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There’s no right or wrong answer to the question of how many credit cards to have. More importantly, you should aim to understand what affects your credit score, and how the number of cards you have plays into your ability to responsibly manage your credit.
How Many Credit Cards Should I Have?
Is three cards too many? Should I apply for another card? What should I do if I have too many credit cards? How many cards do people with good credit have? If you’re asking these questions, you’re not alone.
According to FICO as reported by CNBC, cardholders with “exceptional” credit scores—above 800—have an average of three open credit cards. Ultimately, the perfect amount of credit cards for you comes down to what you’re comfortable with and what you can realistically manage.
Here, we’ll discuss some instances when you may want to consider adding another card—and when to hold off. Remember to consult your financial advisor if you’re ever unsure of the best move.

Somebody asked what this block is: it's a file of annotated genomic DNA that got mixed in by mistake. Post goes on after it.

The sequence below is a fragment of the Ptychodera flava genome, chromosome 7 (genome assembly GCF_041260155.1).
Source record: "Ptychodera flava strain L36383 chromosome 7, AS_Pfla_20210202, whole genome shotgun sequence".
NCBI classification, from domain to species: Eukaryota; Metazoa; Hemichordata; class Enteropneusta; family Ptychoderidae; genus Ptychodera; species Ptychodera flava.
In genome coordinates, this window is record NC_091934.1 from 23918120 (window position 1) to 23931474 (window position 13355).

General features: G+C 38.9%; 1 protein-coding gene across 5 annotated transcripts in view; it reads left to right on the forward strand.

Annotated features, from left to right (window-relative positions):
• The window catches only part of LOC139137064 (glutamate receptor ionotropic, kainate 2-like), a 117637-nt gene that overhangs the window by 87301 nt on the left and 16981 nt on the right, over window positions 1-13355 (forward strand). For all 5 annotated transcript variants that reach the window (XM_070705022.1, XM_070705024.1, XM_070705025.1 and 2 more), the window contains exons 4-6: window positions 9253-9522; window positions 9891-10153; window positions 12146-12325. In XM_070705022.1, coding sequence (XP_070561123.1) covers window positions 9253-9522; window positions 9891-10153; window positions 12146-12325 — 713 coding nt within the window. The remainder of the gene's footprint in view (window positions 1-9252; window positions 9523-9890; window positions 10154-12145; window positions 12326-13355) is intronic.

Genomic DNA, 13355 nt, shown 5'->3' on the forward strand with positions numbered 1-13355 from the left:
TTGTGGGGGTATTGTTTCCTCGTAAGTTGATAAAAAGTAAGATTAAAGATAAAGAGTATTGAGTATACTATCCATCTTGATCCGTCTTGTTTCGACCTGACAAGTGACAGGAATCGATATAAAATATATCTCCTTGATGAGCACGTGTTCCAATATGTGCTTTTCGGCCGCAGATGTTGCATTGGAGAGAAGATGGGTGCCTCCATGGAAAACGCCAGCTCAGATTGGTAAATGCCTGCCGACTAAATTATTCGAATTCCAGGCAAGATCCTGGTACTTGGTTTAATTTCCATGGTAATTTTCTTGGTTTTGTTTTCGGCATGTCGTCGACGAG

When to Consider Adding a Card
If you have zero cards or one card: Having a variety of credit accounts is important. This means incorporating a mix of things like credit cards, auto loans, mortgages, and student loans. If you don’t yet have a credit card, consider applying for one to diversify your mix.
If you only have one, it may be beneficial to add another to show lenders that you’re capable of managing multiple accounts and paying them on time.
If you have no trouble managing accounts: Some people have a hard time keeping track of multiple credit cards. If you’re able to stay organized and keep track of relevant account information, having multiple credit cards will be a less risky move. As long as you’re paying all your accounts on time, you shouldn’t have a problem with three or more credit cards.
If you’re not earning rewards or benefits: Maybe you’re still using the first credit card you ever applied for years ago. If it doesn’t have a cash back or other rewards program, you may be missing out on free money. Additionally, if your credit score has improved in recent years, you may be able to apply for a card with a lower interest rate.
When to Hold Off on Adding a Card